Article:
Leak of 115,000 gallons of highly radioactive waste. Defective storage tank. This was the seventeenth leak at Hanford. (Nucleus, 25th July, 1979; Penelope Coleing, M.A.U.M.)

184. 1974, 6th April - N.S.P.C., MINNESOTA, U.S.A.

Northern States Power Company reactor dumped 10,000 gallons of radioactive water into the Mississippi River causing Minneapolis to close its water intake gates. From 1969-1974 the A.E.C. made a total of 10,320 inspections and found 3,704 installations with one or more violations (but imposed civil penalties or some other action a total of only 22 times). (N.Y. Times, 26th August, 1974). 1974 analysis "indicating the industry can anticipate a probable accident involving radioactive material in 1974 and perhaps as many as one per month in 2000" (Donald E. Reardon, Deputy Manager ERDA, S.F. Office, at Warren Committee hearing in November, 1975) (Thieberger, p.9)

185. 1974, April, U.S.A.

The N.R.C. recorded 1,421 anomalies in U.S. reactors in 1974, 529 "Potentially significant". (Gen. Nuclear Review Vol 1 No.1 1970)

186. 1974, 2nd May - SAVANNAH RIVER, SOUH CAROLINA, U.S.A.

A radioactive cloud of Tritium formed after a leak in a pipe at nuclear reactor. ("Le Monde" 5/6/1974)

187. 1974, 3rd-4th May - HANFORD, WA., U.S.A.

1,900 to 7,600 litres of liquid radioactive waste containing 600-2400 curies of Caesium 137 and 10-40 curies of Strontium 90 leaked from underground storage tank No. 111 which is 40 metres above the water table. (Penelope Coleing, p.4; Thieberger, p.4; Nucleus, 25th July, 1990)

188. 1974, May - INDIA

Police arrested 5 personnel of a uranium enrichment plant and discovered 3.6 kilograms of uranium. Enquiries revealed the gang which stole uranium, transported it through Nepal to eventually end up in Hong Kong. (Thieberger p.9; Nucleus, 25/7/79)

189. 1974, 28th May - U.S.A.

The U.S. Atomic Energy Commission said that "there were 861 irregularities in the industry in 1973 in the 42 reactors which were working. Of those, 371 had some potential of being hazardous, 18 really were, 12 actually leaked radioactivity in the atmosphere. (Nucleus 25/7/79; "Les Amis de la Terre")

190. 1974, May - MIAMISBURG, OHIO, U.S.A.

A.E.C. laboratory leaked plutonium contaminating the Erie Canal. ("Boston Globe", 14th May, 1974)

191. 1974, 11th July - QUAD CITIES, ILLINOIS, U.S.A.

Radioactive vapour escaped after a valve on the primary circuit ruptured. Reactor had been working at 25% capacity. ("Chicago Sun Times" 11th July, 1974)

192. 1974, August - GRENOBLE ISKRE, FRANCE

Leak into the reactor pool of 2,500 curies. ("Le Monde", 29th September, 1974)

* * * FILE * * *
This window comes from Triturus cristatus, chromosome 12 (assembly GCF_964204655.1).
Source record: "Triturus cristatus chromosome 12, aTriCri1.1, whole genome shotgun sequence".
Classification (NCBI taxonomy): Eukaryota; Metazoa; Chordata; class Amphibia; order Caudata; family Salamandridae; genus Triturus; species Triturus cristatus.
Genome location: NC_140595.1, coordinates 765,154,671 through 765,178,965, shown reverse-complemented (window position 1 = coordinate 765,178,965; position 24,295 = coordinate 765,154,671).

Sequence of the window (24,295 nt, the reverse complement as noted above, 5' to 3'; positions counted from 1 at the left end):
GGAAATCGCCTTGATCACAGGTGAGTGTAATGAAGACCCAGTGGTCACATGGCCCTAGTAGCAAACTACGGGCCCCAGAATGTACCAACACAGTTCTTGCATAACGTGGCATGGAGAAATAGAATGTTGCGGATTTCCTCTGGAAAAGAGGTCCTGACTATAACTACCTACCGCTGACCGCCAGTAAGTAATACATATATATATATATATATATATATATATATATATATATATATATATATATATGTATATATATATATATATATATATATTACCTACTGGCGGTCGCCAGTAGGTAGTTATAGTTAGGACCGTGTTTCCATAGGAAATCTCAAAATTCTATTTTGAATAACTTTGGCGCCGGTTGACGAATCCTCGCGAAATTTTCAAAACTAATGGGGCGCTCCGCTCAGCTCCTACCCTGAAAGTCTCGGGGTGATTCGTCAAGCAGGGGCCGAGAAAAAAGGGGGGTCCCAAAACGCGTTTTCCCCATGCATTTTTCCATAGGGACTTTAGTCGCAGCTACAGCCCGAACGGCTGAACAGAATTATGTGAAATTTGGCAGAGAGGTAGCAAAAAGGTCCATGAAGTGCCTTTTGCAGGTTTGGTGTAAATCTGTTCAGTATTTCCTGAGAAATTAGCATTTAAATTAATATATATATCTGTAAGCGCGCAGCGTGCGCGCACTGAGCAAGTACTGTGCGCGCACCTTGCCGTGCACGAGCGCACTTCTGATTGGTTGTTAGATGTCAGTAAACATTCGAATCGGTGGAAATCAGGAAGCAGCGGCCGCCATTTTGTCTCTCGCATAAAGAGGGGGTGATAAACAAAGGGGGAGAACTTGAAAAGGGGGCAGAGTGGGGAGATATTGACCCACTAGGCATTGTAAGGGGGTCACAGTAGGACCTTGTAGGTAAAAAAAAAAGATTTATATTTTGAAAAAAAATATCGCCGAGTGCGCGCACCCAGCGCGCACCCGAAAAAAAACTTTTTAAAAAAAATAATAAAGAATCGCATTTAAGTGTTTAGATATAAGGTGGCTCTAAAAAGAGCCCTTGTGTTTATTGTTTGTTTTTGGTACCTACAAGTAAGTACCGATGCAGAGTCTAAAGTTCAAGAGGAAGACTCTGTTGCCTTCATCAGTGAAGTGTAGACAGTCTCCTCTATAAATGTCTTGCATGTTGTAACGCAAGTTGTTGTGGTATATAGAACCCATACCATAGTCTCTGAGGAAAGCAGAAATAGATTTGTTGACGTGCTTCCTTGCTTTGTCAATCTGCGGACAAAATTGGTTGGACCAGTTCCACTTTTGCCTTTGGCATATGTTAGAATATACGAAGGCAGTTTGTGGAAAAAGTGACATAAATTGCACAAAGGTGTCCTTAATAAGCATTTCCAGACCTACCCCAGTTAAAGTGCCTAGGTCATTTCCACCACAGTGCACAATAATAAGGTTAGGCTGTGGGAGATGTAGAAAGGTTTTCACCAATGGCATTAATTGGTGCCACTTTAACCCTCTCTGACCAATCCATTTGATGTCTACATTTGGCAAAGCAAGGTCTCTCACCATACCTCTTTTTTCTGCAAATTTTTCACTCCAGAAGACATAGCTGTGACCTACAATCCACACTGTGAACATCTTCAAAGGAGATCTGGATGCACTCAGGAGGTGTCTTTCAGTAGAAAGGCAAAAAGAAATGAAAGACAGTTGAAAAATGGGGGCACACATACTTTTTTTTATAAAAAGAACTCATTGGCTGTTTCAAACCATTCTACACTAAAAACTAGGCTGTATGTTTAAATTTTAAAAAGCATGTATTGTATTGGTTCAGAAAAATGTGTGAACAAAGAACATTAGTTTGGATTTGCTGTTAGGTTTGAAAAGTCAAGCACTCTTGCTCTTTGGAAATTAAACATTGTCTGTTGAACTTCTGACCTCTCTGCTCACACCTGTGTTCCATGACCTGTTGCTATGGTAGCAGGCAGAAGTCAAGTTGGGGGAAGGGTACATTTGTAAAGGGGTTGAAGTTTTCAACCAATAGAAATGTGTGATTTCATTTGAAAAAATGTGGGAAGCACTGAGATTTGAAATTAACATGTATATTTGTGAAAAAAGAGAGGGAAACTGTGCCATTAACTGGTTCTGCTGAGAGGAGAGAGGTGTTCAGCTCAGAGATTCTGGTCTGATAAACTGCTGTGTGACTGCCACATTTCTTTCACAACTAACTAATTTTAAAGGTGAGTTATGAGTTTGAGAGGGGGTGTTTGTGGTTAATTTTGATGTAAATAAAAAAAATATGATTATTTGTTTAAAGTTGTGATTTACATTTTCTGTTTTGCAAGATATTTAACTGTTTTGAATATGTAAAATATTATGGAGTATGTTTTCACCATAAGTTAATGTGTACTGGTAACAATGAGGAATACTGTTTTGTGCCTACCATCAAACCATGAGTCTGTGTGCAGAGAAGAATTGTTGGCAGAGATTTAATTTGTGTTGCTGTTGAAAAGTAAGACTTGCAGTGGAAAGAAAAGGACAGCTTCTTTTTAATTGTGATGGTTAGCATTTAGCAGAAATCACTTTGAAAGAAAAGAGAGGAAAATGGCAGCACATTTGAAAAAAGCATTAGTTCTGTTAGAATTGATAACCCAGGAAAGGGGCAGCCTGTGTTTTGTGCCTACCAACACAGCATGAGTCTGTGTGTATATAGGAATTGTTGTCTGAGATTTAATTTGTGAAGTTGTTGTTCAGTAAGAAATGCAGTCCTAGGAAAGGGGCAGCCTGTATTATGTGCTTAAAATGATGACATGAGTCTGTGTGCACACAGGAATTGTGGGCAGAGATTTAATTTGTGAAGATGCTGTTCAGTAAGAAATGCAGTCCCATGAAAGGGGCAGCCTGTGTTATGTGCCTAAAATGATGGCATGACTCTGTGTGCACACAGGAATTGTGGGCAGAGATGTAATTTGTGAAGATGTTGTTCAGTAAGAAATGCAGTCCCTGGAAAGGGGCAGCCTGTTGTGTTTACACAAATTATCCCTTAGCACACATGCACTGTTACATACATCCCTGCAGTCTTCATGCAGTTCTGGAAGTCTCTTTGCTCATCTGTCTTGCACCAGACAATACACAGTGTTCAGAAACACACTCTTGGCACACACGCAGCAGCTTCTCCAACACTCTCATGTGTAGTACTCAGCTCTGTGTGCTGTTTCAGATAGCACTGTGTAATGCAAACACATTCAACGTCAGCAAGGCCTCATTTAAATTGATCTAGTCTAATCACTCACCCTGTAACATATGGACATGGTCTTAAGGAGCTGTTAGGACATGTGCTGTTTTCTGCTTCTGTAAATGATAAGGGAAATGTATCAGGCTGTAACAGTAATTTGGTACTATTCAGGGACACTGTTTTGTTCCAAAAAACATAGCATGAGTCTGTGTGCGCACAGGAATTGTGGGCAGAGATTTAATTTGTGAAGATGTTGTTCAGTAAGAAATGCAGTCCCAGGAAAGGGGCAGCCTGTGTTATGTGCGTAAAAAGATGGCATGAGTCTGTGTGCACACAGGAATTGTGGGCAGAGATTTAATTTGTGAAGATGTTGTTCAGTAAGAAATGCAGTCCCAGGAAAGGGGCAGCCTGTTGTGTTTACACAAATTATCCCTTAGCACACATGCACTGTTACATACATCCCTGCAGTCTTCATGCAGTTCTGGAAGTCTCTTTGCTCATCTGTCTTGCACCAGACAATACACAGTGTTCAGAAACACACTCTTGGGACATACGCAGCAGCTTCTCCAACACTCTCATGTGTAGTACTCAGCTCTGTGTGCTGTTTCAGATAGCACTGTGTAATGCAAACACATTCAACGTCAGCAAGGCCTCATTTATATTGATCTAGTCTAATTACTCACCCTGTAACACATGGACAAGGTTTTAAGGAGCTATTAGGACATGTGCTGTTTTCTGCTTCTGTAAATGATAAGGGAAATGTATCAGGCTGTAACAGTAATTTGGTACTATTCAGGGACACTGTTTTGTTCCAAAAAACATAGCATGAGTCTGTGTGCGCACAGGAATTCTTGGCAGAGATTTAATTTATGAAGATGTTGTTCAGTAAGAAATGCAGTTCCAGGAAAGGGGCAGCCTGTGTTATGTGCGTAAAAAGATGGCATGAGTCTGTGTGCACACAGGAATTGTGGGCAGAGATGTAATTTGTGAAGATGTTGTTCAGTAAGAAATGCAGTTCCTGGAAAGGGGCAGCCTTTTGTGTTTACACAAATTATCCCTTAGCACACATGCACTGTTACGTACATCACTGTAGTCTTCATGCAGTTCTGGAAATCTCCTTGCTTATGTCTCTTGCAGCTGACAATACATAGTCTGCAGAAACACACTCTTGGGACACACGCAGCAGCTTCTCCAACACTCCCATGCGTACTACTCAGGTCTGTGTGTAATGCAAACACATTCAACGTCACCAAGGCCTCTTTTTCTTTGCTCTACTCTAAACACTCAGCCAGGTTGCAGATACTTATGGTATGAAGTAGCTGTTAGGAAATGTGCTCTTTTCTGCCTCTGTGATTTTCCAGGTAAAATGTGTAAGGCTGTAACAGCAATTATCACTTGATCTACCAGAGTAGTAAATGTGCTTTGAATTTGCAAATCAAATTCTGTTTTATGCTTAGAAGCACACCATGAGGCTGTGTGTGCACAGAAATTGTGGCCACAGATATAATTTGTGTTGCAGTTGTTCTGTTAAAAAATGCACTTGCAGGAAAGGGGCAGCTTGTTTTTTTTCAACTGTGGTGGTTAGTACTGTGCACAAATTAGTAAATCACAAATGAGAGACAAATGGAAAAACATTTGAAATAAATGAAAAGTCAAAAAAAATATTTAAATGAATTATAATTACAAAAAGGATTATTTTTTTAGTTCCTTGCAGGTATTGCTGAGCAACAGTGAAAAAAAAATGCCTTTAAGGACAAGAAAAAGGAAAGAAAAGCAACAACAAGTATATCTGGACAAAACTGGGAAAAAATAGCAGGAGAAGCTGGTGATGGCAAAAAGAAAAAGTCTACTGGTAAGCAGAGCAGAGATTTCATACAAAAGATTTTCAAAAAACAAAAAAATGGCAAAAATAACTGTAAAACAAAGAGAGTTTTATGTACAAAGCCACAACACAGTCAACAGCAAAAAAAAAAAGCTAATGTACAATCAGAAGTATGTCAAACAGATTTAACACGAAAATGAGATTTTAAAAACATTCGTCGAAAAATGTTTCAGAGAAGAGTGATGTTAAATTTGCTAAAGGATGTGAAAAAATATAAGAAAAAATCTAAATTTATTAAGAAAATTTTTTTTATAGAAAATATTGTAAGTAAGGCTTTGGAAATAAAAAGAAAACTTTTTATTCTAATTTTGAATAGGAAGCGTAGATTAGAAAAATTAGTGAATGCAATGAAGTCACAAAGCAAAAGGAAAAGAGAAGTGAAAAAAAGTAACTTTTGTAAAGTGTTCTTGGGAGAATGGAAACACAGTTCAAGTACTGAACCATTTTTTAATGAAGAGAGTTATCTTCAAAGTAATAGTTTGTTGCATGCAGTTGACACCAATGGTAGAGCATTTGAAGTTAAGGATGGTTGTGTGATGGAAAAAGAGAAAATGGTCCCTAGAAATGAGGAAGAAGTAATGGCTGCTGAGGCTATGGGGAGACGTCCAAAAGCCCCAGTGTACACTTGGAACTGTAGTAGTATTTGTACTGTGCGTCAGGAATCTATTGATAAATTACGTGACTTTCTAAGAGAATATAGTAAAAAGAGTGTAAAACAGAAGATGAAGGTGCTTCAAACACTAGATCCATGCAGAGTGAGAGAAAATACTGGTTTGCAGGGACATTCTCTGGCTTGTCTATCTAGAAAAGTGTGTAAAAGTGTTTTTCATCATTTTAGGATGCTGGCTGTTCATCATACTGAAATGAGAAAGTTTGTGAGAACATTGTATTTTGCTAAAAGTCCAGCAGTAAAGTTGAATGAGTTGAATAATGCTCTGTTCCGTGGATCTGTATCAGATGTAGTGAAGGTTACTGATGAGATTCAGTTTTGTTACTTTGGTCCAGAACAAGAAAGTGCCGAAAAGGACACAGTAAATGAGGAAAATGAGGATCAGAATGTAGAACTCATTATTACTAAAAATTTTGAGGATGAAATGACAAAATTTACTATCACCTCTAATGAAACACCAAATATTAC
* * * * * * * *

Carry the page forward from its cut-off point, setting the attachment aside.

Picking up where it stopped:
193. 1974, August - ANS, MATSU, JAPAN

The crew of this nuclear cargo vessel discovered a leak in pipes carrying radioactive materials after leaving Japan. Because of the potential danger they were unable to re-enter Japanese waters. Operators used berated boiled rice and old socks to try to block the leak. ("Les Amis de la Terre"; "L'Escroguerie Nuclesire" Patterson, p.213.)

194. 1974, 3rd Sept - LOS ALAMOS, NEW MEXICO, U.S.A.

1,900 to 3,800 litres of radioactive liquid escaped into the environment onto one of the main streets and into a parking lot. The area was closed off, parts of the road were replaced. Past accidents at Los Alamos occurred on 21st Aug. 1945; 25th May, 1946; 30th Dec. 1958. (Thieberger, p.11; Nucleus, 25/7/79)

195. 1974, September and December - ILLINOIS AND CONNECTICUT, U.S.A.

A crack about 7.6 cms long was discovered at the Dresden Plant in Norris. As a result of this discovery some 60 others were found. Plants of similar type were investigated (Millstone, Quad-Cities, Dresden 2) and two Japanese facilities were found to have experienced the same problem. (Nucleus, 25/7/79; Thieberger, Ibid.)

196. 1974, 19th September - RINGHALS, SWEDEN

Three pumps of the primary cooling system broke down. Reactor had to work at 30% capacity after the accident. ("Not Man Apart", mid-October 1974; "L'Escroquerie Nucleeire")

197. 1974, 18th October - CON EDISON TRI-CITIES PLANT

Radioactive gas released, exceeding the A.E.C. limit by 33%. In 4,000 shipments of radioactive fuel in 1975, 400 reported accidents occurred in which 150 released "small amounts" of radioactivity, two "Potentially dangerous". (Robert Barker, N.R.C. Department of Transportation, in his summary of WASH 1238 at Warren Committee hearings in November, 1975).

198. 1974, 10th November - SAINT LAURENT DES EAUX, FRANCE

Fire in electrical panel of the SL2 reactor. Reactor shut down and not allowed to run at full capacity. ("Journal du dimanche", 10th November, 1974)

199. 1974, 23rd Beeper - SACLAY, FRANCE

Chemical explosion occurred during the cleaning of pipes at the Osiris reactor injuring six people, no radioactive leak. ("Le Figaro", 24th November, 1974)

200. 1974, November - WINDSCALE, UK

Monitoring failure at reprocessing plant, worker allowed to leave with plutonium on his shoos. (C. Wakstein, "The Myth of Nuclear Safety"; Nucleus, 25th July, 1979, p.15)


Pallisades reactor taken out of service after leaks in 7,000 out of the 14,000 tubes in condenser were discovered. (Thieberger p.11)

202. 1974, December - TENNESSEE, U.S.A.

Radiation levels at one Tennessee reactor lunch room measured at eight times normal level. (Nucleus, 25th July 1979 p.15)

203. 1974, December - WIEDERRICHBACH, GERMANY

Experimental Siemens reactor abandoned in Niederrichbach. Impossible problems. Cost $A66 million. (Nucleus, Ibid)

204. 1974 - U.S.A.

14 accidents are listed in the Nugget file for 1974.

1975-1979 Next